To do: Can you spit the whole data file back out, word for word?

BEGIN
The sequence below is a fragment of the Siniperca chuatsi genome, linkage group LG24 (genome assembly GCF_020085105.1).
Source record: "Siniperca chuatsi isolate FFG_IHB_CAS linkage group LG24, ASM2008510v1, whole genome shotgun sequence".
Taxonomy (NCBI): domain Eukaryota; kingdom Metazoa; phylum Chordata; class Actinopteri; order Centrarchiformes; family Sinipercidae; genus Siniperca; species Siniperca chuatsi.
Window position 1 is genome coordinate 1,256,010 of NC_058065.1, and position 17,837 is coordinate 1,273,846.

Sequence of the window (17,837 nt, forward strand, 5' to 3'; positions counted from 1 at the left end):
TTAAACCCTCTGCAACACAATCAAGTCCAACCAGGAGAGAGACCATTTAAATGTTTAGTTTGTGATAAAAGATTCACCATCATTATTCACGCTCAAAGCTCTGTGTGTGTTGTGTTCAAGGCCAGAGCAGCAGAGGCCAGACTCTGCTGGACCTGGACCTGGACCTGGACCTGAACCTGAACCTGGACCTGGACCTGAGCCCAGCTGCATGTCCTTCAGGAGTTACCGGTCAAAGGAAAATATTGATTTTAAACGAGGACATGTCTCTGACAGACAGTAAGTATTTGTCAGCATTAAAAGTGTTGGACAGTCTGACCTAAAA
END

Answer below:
The sequence below is a fragment of the Siniperca chuatsi genome, linkage group LG24 (genome assembly GCF_020085105.1).
Source record: "Siniperca chuatsi isolate FFG_IHB_CAS linkage group LG24, ASM2008510v1, whole genome shotgun sequence".
Taxonomy (NCBI): domain Eukaryota; kingdom Metazoa; phylum Chordata; class Actinopteri; order Centrarchiformes; family Sinipercidae; genus Siniperca; species Siniperca chuatsi.
Window position 1 is genome coordinate 1,256,010 of NC_058065.1, and position 17,837 is coordinate 1,273,846.

Sequence of the window (17,837 nt, forward strand, 5' to 3'; positions counted from 1 at the left end):
TTAAACCCTCTGCAACACAATCAAGTCCAACCAGGAGAGAGACCATTTAAATGTTTAGTTTGTGATAAAAGATTCACCATCATTATTCACGCTCAAAGCTCTGTGTGTGTTGTGTTCAAGGCCAGAGCAGCAGAGGCCAGACTCTGCTGGACCTGGACCTGGACCTGGACCTGAACCTGAACCTGGACCTGGACCTGAGCCCAGCTGCATGTCCTTCAGGAGTTACCGGTCAAAGGAAAATATTGATTTTAAACGAGGACATGTCTCTGACAGACAGTAAGTATTTGTCAGCATTAAAAGTGTTGGACAGTCTGACCTAAAA